The U.S. Commodity Futures Trading Commission postponed a meeting today to propose guidance extending the reach of Dodd-Frank Act swaps rules to overseas offices of JPMorgan Chase & Co. (JPM), Goldman Sachs Group Inc. and other banks as commissioners debated details of the document.
“I’m pleased that we’ll be able to put out to public comment very soon the commission’s proposal on cross-border transactions,” CFTC Chairman Gary Gensler said in an interview in Washington. “We have a consensus to move forward on this.”
The agency’s five commissioners were negotiating until late yesterday about the compliance timetable for U.S. banks compared with their foreign-based competitors. Gensler had earlier suggested a delayed timetable for overseas banks, which led to opposition from U.S. firms.
The agency’s commissioners may vote in the next few days in private to propose the guidance, according to a person with knowledge of the rulemaking who spoke on condition of anonymity. Commissioners can vote on paper without holding a public meeting in a process known as seriatim.
The proposal for so-called interpretive guidance has been criticized by U.S. bankers who say it could put them at a disadvantage to overseas competitors. The international reach of clearing and trading regulations gained urgency after JPMorgan disclosed at least $2 billion in losses on trades by the bank’s chief investment office in London.
“Modern finance has showed us time and time again that those risks keep crashing back here when there is a problem,” Gensler said in an interview this morning.
JPMorgan, Goldman Sachs Group Inc. (GS), Morgan Stanley (MS) and other U.S. banks have argued that applying Dodd-Frank to their overseas operations would hurt their ability to compete with foreign-based rivals that may face other requirements.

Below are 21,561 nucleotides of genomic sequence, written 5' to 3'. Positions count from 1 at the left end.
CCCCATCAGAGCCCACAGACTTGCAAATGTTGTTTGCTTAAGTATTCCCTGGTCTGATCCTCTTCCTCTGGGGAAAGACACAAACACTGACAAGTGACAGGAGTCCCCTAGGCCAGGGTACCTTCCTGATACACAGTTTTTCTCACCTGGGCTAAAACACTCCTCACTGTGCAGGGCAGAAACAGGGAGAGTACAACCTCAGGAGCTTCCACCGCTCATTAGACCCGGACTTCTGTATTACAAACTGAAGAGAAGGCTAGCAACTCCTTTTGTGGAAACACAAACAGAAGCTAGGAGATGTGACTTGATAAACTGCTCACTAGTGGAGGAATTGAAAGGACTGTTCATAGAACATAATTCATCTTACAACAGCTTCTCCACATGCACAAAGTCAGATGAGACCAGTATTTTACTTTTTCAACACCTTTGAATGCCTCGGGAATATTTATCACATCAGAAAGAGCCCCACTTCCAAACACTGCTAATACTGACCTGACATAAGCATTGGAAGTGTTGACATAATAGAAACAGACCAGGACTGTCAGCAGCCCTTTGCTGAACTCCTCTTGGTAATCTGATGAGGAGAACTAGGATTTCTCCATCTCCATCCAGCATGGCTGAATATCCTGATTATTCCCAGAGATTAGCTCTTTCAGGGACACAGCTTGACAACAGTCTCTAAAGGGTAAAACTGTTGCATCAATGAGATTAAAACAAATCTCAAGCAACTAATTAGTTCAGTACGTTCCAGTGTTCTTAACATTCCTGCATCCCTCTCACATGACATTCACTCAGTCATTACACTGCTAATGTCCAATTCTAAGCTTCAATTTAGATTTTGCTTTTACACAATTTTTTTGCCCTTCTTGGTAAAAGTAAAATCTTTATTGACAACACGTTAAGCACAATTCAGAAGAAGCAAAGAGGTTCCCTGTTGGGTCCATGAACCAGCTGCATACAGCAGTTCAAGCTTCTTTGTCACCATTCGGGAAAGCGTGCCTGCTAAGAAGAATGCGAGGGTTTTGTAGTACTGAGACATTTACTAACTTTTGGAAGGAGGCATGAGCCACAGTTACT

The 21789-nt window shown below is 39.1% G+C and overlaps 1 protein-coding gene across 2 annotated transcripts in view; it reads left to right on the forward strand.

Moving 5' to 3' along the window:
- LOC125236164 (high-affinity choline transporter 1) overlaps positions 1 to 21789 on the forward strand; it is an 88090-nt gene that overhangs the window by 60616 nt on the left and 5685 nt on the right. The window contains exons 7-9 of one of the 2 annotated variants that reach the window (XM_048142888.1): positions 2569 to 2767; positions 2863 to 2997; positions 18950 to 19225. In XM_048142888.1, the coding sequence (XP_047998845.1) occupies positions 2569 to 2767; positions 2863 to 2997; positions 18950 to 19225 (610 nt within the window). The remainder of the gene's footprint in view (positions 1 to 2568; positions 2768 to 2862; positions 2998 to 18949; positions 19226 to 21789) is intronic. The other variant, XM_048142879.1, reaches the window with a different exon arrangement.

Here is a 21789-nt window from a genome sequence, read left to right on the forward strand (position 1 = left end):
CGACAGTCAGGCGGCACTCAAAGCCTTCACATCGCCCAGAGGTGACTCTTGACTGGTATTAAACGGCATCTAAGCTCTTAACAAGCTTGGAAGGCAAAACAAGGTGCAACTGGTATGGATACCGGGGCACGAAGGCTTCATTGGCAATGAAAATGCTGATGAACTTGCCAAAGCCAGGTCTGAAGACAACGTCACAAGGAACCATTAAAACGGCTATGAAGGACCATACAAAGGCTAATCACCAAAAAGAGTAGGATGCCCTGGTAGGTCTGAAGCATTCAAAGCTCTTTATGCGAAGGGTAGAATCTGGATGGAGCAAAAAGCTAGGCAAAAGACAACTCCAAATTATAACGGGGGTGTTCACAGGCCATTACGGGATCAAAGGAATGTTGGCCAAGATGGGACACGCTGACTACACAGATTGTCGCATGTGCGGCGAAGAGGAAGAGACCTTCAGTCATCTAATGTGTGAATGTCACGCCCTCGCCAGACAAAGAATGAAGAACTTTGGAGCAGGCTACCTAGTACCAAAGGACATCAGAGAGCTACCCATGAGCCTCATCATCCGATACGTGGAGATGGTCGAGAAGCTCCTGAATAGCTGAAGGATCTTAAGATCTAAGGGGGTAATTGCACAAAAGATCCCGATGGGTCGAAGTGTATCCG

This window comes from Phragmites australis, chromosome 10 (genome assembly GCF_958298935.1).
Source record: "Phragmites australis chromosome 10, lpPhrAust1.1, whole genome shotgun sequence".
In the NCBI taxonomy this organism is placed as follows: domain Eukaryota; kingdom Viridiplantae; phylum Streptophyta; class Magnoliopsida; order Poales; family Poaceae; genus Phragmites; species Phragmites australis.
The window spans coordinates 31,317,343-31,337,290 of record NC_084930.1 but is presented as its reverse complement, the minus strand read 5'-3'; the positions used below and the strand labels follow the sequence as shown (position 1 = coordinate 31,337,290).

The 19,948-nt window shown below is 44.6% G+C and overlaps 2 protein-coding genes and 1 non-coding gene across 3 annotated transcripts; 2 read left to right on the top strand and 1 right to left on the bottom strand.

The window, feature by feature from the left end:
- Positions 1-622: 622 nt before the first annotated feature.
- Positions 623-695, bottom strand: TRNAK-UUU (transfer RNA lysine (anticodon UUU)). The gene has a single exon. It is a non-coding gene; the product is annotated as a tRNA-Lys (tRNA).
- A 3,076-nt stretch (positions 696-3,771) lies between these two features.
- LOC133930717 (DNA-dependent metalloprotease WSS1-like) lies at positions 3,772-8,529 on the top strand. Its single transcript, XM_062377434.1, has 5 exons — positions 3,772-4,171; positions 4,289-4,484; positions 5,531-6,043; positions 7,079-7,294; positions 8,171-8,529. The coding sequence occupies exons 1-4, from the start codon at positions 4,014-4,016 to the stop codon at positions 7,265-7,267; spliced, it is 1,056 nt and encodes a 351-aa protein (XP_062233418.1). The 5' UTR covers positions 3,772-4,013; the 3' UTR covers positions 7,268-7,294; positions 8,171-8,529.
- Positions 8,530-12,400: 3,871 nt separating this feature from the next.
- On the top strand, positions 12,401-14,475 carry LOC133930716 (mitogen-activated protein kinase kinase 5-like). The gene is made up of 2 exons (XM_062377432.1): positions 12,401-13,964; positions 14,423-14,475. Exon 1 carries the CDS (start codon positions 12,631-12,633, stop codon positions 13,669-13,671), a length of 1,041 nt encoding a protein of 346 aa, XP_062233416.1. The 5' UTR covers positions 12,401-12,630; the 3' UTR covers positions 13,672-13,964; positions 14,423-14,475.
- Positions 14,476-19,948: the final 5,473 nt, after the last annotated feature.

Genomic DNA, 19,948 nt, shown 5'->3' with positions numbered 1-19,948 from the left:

“If JPMorgan overseas operates under different rules than our foreign competitors, we can no longer provide the best products and services to our U.S. clients or our foreign clients,” JPMorgan’s Chief Executive Officer Jamie Dimon said at a House Financial Services Committee’s June 19 hearing on the bank’s losses. “The rules at the transaction level about margin reporting, all those requirements may enable Deutsche Bank to make the better deal.”
The international guidance sets up U.S. regulators and the CFTC as arbiters of the adequacy of the regulation outside the U.S., John Williams, a New York-based partner at Allen & Overy LLP law firm, said in an e-mail. “Non-U.S. regulators will be eager to prove, as a matter of national competitive advantage, that their regulatory regimes are comparable to each of the U.S.-style entity-level rules.”
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